void accept(CarElementVisitor& visitor) const override {
            visitor.visit(*this);
        }
    };
    
    class Engine: public CarElement {
     public:
        void accept(CarElementVisitor& visitor) const override {
            visitor.visit(*this);
        }
    };
    
    class Car: public CarElement {
     public:
        Car(std::initializer_list<CarElement*> carElements ):
          elements{carElements} {}
       
        void accept(CarElementVisitor& visitor) const override {
            for (auto elem : elements) {
                elem->accept(visitor);
            }
            visitor.visit(*this);
        }
     private:
        std::vector<CarElement*> elements;                   // (7)
    };
    
    class CarElementDoVisitor: public CarElementVisitor {
       
        void visit(Body body) const override {
            std::cout << "Moving my body" << '\n';
        }
    
         void visit(Car car) const override {
            std::cout << "Starting my car" << '\n';
        }
    
        void visit(Wheel wheel) const override {
            std::cout << "Kicking my " << wheel.getName() 
              << " wheel" << '\n';
        }
    
        void visit(Engine engine) const override {
            std::cout << "Starting my engine" << '\n';
        }
    };
    
    class CarElementPrintVisitor: public CarElementVisitor {
       
        void visit(Body body) const override {
            std::cout << "Visiting body" << '\n';
        }
    
         void visit(Car car) const override {
            std::cout << "Visiting car" << '\n';
        }
    
        void visit(Wheel wheel) const override {
            std::cout << "Visiting " << wheel.getName() 
              << " wheel" << '\n';
        }
    
        void visit(Engine engine) const override {
            std::cout << "Visiting engine" << '\n';
        }
    };
    
    int main() {
    
        std::cout << '\n';
    
        Wheel wheelFrontLeft("front left");        
        Wheel wheelFrontRight("front right");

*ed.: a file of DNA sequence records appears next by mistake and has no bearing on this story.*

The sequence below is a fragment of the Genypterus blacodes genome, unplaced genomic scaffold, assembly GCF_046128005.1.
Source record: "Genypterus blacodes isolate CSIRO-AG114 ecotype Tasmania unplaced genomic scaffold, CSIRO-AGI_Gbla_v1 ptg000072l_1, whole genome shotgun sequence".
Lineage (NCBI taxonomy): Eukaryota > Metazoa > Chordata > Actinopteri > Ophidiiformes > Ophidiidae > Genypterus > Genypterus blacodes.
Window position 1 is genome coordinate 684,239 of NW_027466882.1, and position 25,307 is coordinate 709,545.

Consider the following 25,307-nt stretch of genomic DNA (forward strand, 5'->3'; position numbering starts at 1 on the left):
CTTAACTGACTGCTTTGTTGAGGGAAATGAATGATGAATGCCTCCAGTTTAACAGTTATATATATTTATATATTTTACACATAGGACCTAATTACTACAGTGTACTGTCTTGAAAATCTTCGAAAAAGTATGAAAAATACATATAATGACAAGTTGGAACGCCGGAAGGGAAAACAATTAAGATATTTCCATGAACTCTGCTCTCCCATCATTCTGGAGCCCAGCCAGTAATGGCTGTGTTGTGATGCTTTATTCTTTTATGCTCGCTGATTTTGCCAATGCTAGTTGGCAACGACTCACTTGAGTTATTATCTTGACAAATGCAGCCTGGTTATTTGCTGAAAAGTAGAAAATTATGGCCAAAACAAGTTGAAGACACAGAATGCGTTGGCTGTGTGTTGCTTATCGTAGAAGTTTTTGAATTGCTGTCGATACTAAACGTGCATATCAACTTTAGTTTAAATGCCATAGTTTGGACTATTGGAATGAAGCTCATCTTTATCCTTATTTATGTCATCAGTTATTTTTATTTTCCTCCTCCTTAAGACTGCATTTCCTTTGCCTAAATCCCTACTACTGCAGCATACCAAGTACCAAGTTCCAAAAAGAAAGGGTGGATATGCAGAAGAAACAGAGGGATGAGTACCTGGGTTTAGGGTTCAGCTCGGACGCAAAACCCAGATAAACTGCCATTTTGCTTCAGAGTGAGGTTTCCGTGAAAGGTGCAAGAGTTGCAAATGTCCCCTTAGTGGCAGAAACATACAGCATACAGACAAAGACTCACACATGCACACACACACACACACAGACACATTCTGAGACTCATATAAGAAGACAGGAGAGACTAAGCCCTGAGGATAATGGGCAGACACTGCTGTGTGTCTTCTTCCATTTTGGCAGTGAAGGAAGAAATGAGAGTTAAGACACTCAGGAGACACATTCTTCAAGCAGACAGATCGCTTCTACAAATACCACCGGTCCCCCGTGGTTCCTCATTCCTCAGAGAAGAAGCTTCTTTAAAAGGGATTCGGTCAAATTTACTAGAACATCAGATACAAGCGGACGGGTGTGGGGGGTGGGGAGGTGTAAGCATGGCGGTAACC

Wheel wheelBackLeft("back left");
        Wheel wheelBackRight("back right");
        Body body;
        Engine engine;
        Car car {&wheelFrontLeft, &wheelFrontRight, 
                 &wheelBackLeft, &wheelBackRight,
                 &body, &engine};
    
        CarElementPrintVisitor carElementPrintVisitor; 
    
        engine.accept(carElementPrintVisitor);       // (1)      
        car.accept(carElementPrintVisitor);          // (2)
    
        std::cout << '\n';
    
        CarElementDoVisitor carElementDoVisitor;
    
        engine.accept(carElementDoVisitor);          // (3)
        car.accept(carElementDoVisitor);             // (4)
    
        std::cout << '\n';
    
    }
    

    All the car‘s components are created at the beginning of the main function. After that, the engine and the car take the carElementPrintVisitor (1 and 2). In lines (3) and (4), both objects are accepted by carElementDoVisitor. CarElement (5) and CarElementVisitor (6) are the abstract base classes of the object and operation hierarchies. The car is the most interesting component because it holds its components in a std::vector<element*> (7). The crucial observation of the visitor pattern is that it depends on two objects, which operation is performed: the visitor and the visited object.

    Here is the output of the program:

    You will find more information on the Visitor Pattern in my previous post: The Visitor Pattern. Admittedly, the Visitor Pattern is very resistant to understanding. Thanks to the overload pattern, this changes with C++23.

    The Overload Pattern

    The Overload Pattern is the modern C++ version of the Visitor Pattern. It combines variadic templates with std:variant and its function std::visit.

    Thanks to deducing this in C++23, a lambda expression can explicitly refer to its implicit lambda object.

    // visitOverload.cpp
    
    #include <iostream>
    #include <string>
    #include <vector>
    #include <variant>
    
    template<class... Ts> struct overloaded : Ts... { 
        using Ts::operator()...; 
    };
    
    class Wheel {
     public:
        Wheel(const std::string& n): name(n) { }
        std::string getName() const {
            return name;
        }
     private:
        std::string name;
    };
    
    class Body {};
    
    class Engine {};
    
    class Car;
    
    using CarElement = std::variant<Wheel, Body, Engine, Car>;
    
    class Car {
     public:
        Car(std::initializer_list<CarElement*> carElements ):
          elements{carElements} {}
       
       template<typename T> 
       void visitCarElements(T&& visitor) const {
           for (auto elem : elements) {
               std::visit(visitor, *elem);
           }
       }
     private:
        std::vector<CarElement*> elements;
    };
    
    overloaded carElementPrintVisitor {                                            // (2)
        [](const Body& body)     {  std::cout << "Visiting body" << '\n'; },      
        [](this auto const& self, const Car& car)  {  car.visitCarElements(self);  // (4)